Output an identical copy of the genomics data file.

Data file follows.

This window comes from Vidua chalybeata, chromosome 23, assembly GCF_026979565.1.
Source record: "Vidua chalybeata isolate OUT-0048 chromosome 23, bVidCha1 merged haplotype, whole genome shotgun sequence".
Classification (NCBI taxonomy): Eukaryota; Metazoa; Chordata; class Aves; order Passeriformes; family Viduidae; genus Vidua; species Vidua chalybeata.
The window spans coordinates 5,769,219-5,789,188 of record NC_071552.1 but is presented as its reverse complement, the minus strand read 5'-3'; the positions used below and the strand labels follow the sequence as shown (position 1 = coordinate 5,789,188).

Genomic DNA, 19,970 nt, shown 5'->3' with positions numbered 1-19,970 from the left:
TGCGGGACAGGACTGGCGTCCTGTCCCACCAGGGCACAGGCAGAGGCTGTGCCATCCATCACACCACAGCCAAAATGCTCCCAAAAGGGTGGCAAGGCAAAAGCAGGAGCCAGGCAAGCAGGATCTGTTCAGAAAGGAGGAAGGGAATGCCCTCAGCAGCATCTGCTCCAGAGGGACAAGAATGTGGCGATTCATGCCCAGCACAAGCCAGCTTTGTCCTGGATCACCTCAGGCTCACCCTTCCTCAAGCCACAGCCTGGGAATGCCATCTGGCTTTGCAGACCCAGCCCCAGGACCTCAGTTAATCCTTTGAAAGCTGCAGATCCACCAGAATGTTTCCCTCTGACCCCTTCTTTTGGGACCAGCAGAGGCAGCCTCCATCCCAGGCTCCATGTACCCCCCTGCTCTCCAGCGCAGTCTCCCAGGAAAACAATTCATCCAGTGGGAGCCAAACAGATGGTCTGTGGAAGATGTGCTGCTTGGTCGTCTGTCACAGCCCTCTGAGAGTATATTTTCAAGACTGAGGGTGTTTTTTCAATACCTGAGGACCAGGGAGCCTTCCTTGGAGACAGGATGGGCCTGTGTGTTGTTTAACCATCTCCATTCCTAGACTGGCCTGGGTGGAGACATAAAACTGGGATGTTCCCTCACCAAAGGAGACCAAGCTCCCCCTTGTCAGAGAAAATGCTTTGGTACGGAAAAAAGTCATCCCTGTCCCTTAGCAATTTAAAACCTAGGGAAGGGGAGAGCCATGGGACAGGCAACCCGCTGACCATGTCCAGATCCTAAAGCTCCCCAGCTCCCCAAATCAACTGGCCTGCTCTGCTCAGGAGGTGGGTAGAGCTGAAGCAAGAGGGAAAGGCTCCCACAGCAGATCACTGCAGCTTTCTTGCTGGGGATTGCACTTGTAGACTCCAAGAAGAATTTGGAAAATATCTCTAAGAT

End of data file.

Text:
This window comes from Vidua chalybeata, chromosome 23, assembly GCF_026979565.1.
Source record: "Vidua chalybeata isolate OUT-0048 chromosome 23, bVidCha1 merged haplotype, whole genome shotgun sequence".
Classification (NCBI taxonomy): Eukaryota; Metazoa; Chordata; class Aves; order Passeriformes; family Viduidae; genus Vidua; species Vidua chalybeata.
The window spans coordinates 5,769,219-5,789,188 of record NC_071552.1 but is presented as its reverse complement, the minus strand read 5'-3'; the positions used below and the strand labels follow the sequence as shown (position 1 = coordinate 5,789,188).

Genomic DNA, 19,970 nt, shown 5'->3' with positions numbered 1-19,970 from the left:
TGCGGGACAGGACTGGCGTCCTGTCCCACCAGGGCACAGGCAGAGGCTGTGCCATCCATCACACCACAGCCAAAATGCTCCCAAAAGGGTGGCAAGGCAAAAGCAGGAGCCAGGCAAGCAGGATCTGTTCAGAAAGGAGGAAGGGAATGCCCTCAGCAGCATCTGCTCCAGAGGGACAAGAATGTGGCGATTCATGCCCAGCACAAGCCAGCTTTGTCCTGGATCACCTCAGGCTCACCCTTCCTCAAGCCACAGCCTGGGAATGCCATCTGGCTTTGCAGACCCAGCCCCAGGACCTCAGTTAATCCTTTGAAAGCTGCAGATCCACCAGAATGTTTCCCTCTGACCCCTTCTTTTGGGACCAGCAGAGGCAGCCTCCATCCCAGGCTCCATGTACCCCCCTGCTCTCCAGCGCAGTCTCCCAGGAAAACAATTCATCCAGTGGGAGCCAAACAGATGGTCTGTGGAAGATGTGCTGCTTGGTCGTCTGTCACAGCCCTCTGAGAGTATATTTTCAAGACTGAGGGTGTTTTTTCAATACCTGAGGACCAGGGAGCCTTCCTTGGAGACAGGATGGGCCTGTGTGTTGTTTAACCATCTCCATTCCTAGACTGGCCTGGGTGGAGACATAAAACTGGGATGTTCCCTCACCAAAGGAGACCAAGCTCCCCCTTGTCAGAGAAAATGCTTTGGTACGGAAAAAAGTCATCCCTGTCCCTTAGCAATTTAAAACCTAGGGAAGGGGAGAGCCATGGGACAGGCAACCCGCTGACCATGTCCAGATCCTAAAGCTCCCCAGCTCCCCAAATCAACTGGCCTGCTCTGCTCAGGAGGTGGGTAGAGCTGAAGCAAGAGGGAAAGGCTCCCACAGCAGATCACTGCAGCTTTCTTGCTGGGGATTGCACTTGTAGACTCCAAGAAGAATTTGGAAAATATCTCTAAGAT